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Today a short excerpt from the blog of Youth Unlimited. (This is a different YU than the one associated with Youth for Christ.) Click the title to read at source.

Don’t be Afraid of the Big Ideas

Do you ever feel too small for your big ideas? God loves to use people who don’t seem important enough to do his most important work. Consider these examples from the Bible:

Elijah- He spent some serious time in prayer and it changed the weather for THREE YEARS! You know the weather, that thing everyone acknowledges is totally out of our control… Elijah affected it through the power of prayer and he was just a guy like us.

17 Elijah was a man with a nature like ours, and he prayed fervently that it might not rain, and for three years and six months it did not rain on the earth. 18 Then he prayed again, and heaven gave rain, and the earth bore its fruit.” James 5:17-18

Moses- This guy got asked to do big things by God and had some serious doubts about his own ability.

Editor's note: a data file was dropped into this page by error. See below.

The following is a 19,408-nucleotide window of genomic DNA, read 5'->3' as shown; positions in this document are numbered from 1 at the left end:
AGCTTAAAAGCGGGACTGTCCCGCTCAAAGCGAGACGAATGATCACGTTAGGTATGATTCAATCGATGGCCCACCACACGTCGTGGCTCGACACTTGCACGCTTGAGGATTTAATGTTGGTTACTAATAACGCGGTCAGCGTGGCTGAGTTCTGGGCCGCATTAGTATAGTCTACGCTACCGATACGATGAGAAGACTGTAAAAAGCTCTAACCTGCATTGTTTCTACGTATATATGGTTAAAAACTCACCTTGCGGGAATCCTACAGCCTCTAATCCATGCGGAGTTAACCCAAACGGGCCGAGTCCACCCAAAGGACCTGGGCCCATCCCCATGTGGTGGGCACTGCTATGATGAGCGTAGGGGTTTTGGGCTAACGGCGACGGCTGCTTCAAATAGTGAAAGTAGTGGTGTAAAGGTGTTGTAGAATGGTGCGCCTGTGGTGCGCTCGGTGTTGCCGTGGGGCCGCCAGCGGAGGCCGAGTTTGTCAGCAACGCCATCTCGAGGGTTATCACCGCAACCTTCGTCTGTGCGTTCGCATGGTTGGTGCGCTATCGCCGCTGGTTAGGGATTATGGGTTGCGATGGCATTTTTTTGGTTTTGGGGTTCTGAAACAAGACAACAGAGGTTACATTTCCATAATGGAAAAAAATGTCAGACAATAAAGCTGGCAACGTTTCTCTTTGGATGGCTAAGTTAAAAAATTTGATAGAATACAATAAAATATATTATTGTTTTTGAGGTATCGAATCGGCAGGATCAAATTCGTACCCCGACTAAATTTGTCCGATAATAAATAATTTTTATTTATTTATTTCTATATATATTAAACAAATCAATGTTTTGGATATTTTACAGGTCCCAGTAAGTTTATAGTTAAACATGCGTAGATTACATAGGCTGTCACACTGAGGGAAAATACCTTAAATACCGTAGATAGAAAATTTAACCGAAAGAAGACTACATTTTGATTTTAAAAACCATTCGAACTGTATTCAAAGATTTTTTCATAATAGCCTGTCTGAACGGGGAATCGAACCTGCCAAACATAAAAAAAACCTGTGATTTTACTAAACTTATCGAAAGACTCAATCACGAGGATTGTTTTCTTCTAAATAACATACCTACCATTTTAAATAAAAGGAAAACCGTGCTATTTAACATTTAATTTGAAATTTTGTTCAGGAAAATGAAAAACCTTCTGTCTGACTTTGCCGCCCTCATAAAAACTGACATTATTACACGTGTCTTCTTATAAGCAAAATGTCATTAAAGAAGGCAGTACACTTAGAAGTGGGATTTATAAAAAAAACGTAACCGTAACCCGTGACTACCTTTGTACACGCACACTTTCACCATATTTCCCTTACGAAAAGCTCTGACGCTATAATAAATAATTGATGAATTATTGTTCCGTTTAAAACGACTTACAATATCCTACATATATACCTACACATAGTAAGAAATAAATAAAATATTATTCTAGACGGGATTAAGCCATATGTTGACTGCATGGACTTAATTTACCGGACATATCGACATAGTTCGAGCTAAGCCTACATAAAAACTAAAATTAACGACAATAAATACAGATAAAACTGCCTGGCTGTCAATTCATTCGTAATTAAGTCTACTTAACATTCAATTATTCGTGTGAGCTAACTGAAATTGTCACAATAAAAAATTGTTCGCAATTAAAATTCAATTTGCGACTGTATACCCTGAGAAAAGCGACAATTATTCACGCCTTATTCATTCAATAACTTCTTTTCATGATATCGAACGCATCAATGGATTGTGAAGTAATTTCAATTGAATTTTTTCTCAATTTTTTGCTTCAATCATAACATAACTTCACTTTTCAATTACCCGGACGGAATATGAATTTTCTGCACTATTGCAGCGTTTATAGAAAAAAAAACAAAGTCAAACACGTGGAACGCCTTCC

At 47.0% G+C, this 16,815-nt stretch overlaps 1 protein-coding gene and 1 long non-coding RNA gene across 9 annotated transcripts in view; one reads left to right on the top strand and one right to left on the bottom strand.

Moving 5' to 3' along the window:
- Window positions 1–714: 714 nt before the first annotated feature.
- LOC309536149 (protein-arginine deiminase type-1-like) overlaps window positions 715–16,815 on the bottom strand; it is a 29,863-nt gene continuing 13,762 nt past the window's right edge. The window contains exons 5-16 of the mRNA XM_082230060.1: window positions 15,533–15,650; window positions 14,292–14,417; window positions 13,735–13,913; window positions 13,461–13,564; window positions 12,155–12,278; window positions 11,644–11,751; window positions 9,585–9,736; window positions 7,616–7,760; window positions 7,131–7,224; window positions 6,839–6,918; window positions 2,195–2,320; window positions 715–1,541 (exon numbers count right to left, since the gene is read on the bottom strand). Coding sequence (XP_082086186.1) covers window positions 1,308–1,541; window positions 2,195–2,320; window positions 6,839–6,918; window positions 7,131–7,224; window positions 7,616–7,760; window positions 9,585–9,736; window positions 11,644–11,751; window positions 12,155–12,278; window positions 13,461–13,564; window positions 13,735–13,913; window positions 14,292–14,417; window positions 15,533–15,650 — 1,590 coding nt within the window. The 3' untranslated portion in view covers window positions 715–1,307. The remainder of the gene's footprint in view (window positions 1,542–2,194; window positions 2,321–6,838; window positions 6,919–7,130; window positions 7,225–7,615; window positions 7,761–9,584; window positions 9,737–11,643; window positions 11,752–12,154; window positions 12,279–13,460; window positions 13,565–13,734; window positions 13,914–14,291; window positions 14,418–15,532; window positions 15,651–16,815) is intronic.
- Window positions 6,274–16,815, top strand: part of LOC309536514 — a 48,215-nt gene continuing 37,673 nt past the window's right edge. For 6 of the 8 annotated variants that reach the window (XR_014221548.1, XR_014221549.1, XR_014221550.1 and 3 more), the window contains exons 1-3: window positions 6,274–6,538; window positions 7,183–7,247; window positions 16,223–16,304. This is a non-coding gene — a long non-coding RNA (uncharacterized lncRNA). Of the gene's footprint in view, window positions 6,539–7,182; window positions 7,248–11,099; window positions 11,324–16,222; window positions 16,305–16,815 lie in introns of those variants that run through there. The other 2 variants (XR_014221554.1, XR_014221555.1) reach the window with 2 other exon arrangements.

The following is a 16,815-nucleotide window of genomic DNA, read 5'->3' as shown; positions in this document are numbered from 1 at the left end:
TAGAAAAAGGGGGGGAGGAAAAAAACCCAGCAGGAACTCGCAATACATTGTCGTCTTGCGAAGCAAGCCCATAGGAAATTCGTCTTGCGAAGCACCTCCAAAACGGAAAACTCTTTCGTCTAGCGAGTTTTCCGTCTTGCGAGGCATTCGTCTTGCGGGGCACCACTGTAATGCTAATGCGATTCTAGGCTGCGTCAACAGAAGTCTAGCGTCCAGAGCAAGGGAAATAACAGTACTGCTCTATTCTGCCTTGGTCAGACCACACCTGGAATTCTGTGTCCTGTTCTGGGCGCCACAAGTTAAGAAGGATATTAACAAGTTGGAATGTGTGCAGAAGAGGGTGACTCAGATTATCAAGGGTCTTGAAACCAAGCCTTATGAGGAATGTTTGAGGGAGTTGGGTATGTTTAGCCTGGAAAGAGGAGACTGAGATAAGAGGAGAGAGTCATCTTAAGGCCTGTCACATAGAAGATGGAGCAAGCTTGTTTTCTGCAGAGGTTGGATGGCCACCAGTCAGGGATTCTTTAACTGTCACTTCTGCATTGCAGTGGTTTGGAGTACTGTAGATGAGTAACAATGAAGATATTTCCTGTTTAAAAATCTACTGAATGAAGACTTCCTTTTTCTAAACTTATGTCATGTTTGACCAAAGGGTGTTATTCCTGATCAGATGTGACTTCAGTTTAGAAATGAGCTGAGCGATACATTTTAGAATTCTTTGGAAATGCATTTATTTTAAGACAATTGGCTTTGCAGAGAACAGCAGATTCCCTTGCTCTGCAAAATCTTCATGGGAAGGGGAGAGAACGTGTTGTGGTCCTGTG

10 But Moses said to the Lord, ‘Oh, my Lord, I am not eloquent, either in the past or since you have spoken to your servant, but I am slow of speech and of tongue.’”– Exodus 4:10.

But when he put his faith and trust in the Lord’s power working through him, he was able to lead the Israelites out of Egypt through the Red Sea which he separated to make a dry path. Wow, that is a big dream that God used “un-eloquent” Moses for.

Gideon- Gideon was from a small clan that was being ruled and terrorized by a bigger clan, the Midianites. He was scared and felt hopeless when an angel appeared to him and told him that if he went and stood up against the enemy the Lord would make sure he won! Crazy.

15 And he said to him, ‘Please, Lord, how can I save Israel? Behold, my clan is the weakest in Manasseh, and I am the least in my father’s house.’ 16 And the Lord said to him, ‘But I will be with you, and you shall strike the Midianites as one man.’” Judges 6:11-16


Bonus item:
Sometimes we return to previous blog posts from other years. One we used a long time ago was the newsletter from author and missionary Elizabeth Elliot.

When she concluded writing in that forum, she ended her last piece with a hymn written by Anna L. Waring in 1850:

Father, I know that all my life
Is portioned out for me,
And the changes that are sure to come
I do not fear to see;
I ask Thee for a present mind,
Intent on pleasing Thee.

I would not have the restless will
That hurries to and fro,
Seeking for some great thing to do
Or secret thing to know;
I would be treated as a child
And guided where I go.

Wherever in the world I am,
In whatsoever estate,
I have a fellowship with hearts
To keep and cultivate .